Tempered glass is an important safety feature that is simultaneously much stronger than standard glass yet at the same time shatters in a way that is much safer than traditionally produced glass, which along with lamination makes it an optimal window glass replacement.
It was initially invented and patented by Francois Barthelemy Alfred Royer de la Bastie in 1874, through a process that involved quenching molten glass in a bath of oil or grease.
However, the process behind tempered glasses had been studied for centuries before this, perhaps going back as far as the Roman Empire, though a phenomenon known as Prince Rupert’s drops.
Prince Rupert’s drops, named for Prince Rupert of the Rhine, a person who did not invent or discover the phenomenon but brought it to King Charles II of England’s attention, are glass beads that resemble teardrops.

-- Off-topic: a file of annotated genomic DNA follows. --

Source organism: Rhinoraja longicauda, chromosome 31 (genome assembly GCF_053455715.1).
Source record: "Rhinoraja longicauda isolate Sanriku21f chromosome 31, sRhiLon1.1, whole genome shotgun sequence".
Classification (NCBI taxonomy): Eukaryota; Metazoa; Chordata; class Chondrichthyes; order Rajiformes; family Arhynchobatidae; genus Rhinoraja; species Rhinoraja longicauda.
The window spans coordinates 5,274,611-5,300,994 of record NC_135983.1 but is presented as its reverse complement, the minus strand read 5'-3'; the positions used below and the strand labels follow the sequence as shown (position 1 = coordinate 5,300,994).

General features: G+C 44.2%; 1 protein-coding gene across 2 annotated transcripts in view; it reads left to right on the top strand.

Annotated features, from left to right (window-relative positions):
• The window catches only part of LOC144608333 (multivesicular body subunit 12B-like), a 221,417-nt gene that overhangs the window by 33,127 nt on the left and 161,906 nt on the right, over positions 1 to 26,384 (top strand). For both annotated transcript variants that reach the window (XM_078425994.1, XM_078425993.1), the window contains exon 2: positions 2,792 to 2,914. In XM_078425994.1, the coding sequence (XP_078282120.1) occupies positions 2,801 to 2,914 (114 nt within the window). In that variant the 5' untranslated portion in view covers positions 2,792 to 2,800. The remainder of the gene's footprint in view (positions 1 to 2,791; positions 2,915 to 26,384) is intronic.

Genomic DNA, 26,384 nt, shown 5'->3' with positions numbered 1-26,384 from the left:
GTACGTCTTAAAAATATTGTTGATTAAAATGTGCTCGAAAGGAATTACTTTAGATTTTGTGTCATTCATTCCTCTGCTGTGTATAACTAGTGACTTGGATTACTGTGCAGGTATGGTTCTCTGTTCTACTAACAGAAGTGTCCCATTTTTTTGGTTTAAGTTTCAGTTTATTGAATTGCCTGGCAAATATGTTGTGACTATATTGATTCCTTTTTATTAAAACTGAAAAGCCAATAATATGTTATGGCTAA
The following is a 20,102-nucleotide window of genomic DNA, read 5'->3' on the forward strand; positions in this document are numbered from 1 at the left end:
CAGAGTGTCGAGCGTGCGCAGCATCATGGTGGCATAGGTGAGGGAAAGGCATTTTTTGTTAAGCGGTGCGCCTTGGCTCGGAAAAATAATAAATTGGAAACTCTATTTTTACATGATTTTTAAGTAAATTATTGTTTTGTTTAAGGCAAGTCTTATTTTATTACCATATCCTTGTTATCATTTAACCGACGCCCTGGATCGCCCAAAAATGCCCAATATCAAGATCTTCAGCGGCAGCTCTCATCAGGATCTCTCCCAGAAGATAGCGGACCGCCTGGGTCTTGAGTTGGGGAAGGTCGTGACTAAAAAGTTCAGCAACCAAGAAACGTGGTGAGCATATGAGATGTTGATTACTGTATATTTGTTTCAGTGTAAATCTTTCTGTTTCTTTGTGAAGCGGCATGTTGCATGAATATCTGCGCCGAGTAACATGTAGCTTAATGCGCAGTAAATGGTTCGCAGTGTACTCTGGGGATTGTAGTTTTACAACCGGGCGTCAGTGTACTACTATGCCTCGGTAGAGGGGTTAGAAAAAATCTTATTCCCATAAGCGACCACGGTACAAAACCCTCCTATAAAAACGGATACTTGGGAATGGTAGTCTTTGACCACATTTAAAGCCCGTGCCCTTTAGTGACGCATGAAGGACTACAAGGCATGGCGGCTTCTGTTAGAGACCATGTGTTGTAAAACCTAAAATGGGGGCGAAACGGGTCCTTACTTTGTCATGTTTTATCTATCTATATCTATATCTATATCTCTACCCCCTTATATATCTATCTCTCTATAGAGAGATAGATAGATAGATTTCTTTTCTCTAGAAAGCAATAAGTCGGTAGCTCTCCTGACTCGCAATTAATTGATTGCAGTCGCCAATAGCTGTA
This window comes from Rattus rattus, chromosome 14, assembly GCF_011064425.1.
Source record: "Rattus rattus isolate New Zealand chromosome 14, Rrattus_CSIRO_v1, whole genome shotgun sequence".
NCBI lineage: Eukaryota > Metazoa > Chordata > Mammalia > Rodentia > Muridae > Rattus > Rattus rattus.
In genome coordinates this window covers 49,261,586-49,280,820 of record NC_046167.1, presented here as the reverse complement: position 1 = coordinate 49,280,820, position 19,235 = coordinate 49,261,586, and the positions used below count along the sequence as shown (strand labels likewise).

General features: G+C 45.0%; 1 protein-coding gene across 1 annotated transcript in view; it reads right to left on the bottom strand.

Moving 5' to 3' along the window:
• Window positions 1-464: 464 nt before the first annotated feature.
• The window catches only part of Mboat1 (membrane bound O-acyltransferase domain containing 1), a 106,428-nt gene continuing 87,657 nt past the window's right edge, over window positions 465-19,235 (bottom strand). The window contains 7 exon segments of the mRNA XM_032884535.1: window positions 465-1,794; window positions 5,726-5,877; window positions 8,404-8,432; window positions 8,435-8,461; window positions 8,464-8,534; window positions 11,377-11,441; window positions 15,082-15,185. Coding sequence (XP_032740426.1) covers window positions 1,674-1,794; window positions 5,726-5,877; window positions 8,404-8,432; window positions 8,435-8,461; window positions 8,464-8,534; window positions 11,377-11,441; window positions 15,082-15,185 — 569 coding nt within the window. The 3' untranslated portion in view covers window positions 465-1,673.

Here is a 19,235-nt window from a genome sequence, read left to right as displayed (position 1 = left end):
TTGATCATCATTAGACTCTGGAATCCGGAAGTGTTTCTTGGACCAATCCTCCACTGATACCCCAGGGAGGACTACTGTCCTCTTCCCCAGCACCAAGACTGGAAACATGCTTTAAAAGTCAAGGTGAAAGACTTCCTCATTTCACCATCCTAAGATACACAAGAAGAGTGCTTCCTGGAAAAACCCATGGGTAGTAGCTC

They are made by letting molten glass drip into a bucket of water, which rapidly cools it.
What made it so fascinating to the Royal Society, Margaret Cavendish, Duchess of Newcastle and other great 17th century thinkers was the diametrically opposed properties it had.
The bulb end was exceptionally strong, to the point of being bulletproof or resistant to hammer blows. However, if the tail end was slightly touched it would crumble immediately into powder.
The reason for this is that inside the drop are very high residual stresses which are accelerated to a speed of up to 4,000mph, causing a disintegration that can only be studied with the help of high-speed cameras.
In 17th century high society it was a common party piece, and people in high society were expected to be very familiar with them, even if the understanding of why they were so strong at one end and so weak at the other would not be known for centuries.
The drops are one of, if not the earliest example of toughened glass, and the interest in solving the drop’s mysteries inspired Mr Royer de la Bastie’s experiments and later patenting of toughened glass.